Neil, Senior Magazine's Foreign Correspondent ;)
He wrote a piece for Senior Magazine's April Edition (April edition will be available online on April 1st), called "What's a Pub, Daddy?" and I found it so interesting that I asked him if I could post it on my site. :)
And here was his kind reply:
Hi Kristy Thank you so much for your kind comment about my pub column. Of course you can use it on your blog… I'll be very honoured to be a guest post! Best wishes Neil
So, please enjoy this commentary on Beer & Brewpubs by Neil Haverson…
What's a Pub, Daddy? by Neil Haverson
Tanglefoot, Fursty Ferret, Riggwelter; What Do You Reckon they Are? Characters from Lord of the Rings perhaps? How about Waggle Dance, Hobgoblin or Hopping Hare? Could they be names of racehorses?
Give up? They’re names of British beers. There’s been a revolution in beer drinking in the UK over the past 50 or so years which has seen these strange names come on the scene. And sadly it’s affected the great British institution, the pub…soon to be a museum of memories.
Before I go any further, I should say that I know full well what you folk over there think of our beer; warm and flat. Okay, what we call Real Ale is not gassy but the taste, once acquired, beats the pants off that gassy liquid you drink.
As for the temperature, I know you like yours chilled, but honestly, ours is not warm. It is usually a shade below room temperature.
Here in the UK, we’ve been drinking ale since the Bronze Age but it was thanks to the Romans we have pubs. The Romans invaded and established a network of roads, with them came inns where the traveller could obtain refreshment and overnight accommodation.
These alehouses became meeting place for locals to exchange gossip and sort out issues within the communities. Each alehouse would brew its own beer but by the 17th century independent breweries sprang up.
When I was first of drinking age the pub was still a warm, inviting place; somewhere to meet friends and chat over a pint of bitter, maybe play game of darts or dominoes––most pubs had their own teams and took part in a league. There was an open fire and the only food came out of a cellophane packet.
I believe the decline of the pub started in 1967 when drink driving came to the fore and the Breathalyser was introduced. Many good pubs were in rural locations meaning driving was essential. For people like me, a 20-year-old out and about, it was unthinkable to go into a pub and order an orange juice or a Coke.
Drink driving wasn’t enforced back then as strongly as it is now and, being young and foolish, many of us risked having one for the road and driving home.
Pubs began offering food to attract customers. Pool tables appeared; quiz nights were staged and brewers moved to abandon the traditional ales in favour of a tasteless synthetic brew.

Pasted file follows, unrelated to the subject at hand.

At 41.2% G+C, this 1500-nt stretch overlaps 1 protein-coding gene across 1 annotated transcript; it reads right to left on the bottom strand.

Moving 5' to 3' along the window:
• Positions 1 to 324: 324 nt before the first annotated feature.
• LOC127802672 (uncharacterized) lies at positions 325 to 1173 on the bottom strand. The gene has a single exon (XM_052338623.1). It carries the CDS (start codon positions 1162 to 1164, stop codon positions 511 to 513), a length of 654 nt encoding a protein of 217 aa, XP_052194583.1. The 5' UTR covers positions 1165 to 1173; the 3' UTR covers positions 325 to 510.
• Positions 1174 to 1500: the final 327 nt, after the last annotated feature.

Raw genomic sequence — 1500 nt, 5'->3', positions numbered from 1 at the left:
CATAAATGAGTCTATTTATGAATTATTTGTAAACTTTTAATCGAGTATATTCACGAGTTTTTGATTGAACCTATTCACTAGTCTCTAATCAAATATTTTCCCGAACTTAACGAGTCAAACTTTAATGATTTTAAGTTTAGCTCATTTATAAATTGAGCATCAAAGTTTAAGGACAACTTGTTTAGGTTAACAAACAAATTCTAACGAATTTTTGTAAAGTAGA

Then an organization called The Campaign for Real Ale (CAMRA) came on the scene and there was groundswell of support for the return of that flat, tepid beer we love so much over here.
But pubs continued to struggle. The authorities toughened up on drink driving, trendy wine bars sprung up and you couldn’t find a pub to relax in because most of the tables were reserved for diners. And tinny piped music replaced the traditional juke box.
Fish & Chips, Traditional Pub Faire
In July 2007, the smoking ban was introduced. For some––not me––sipping a beer while drawing on a cigarette goes together like apple pie and custard.
Pubs are closing here at the rate of 36 a week. CAMRA is running a “Use them or lose them” campaign. But the fact remains they are no longer hubs of communities. And those names I mentioned at the start of this column must share some of the blame. In the UK, drinking at home is becoming more and more popular and those beers are just a few among a huge range that are brewed for home consumption. They are of good quality and many of them have quite a kick––but who cares, no one’s driving anywhere.
Adam & Eve Pub
There is a ghost story attached to the Adam & Eve pub: In 1549, Lord Sheffield led an army to Norwich to quell a local rebellion against land enclosures. He was hacked from his horse and taken to the Adam & Eve where he died. For the past 460 years he has haunted the pub. Customers are tapped on the shoulder only to find no one there; tankards swing on their hooks above the bar; staff report banging on locked doors when the pub is closed and unseen fingers running through their hair. Customers have returned from the bar to find their car keys, umbrellas or cigarette lighters have disappeared. The missing items invariably turn up exactly where they were left a day or so later.
Old Speckled Hen, Yummy Brew
It’s Saturday night here, when I have finished writing this column I shall take from the cupboard a bottle of Old Speckled Hen, my favourite. I shall join my wife on the sofa where I will spend the evening savouring my beer and enjoying a movie.
Some of it comes with age. Sometimes we seniors just can’t be bothered to make the effort to get ready and go out. But I’d be off the sofa like a shot if I could wind the clock back to those days where Saturday night meant a trip to a very special place; a place of old furniture, oak beams and the uncomplicated company of like-minded people.
Those days will never return. I just raise my glass to the memory and give thanks that I was there.
Interior of Old Fashoned Pub
Golden Jackal Draught, yes please.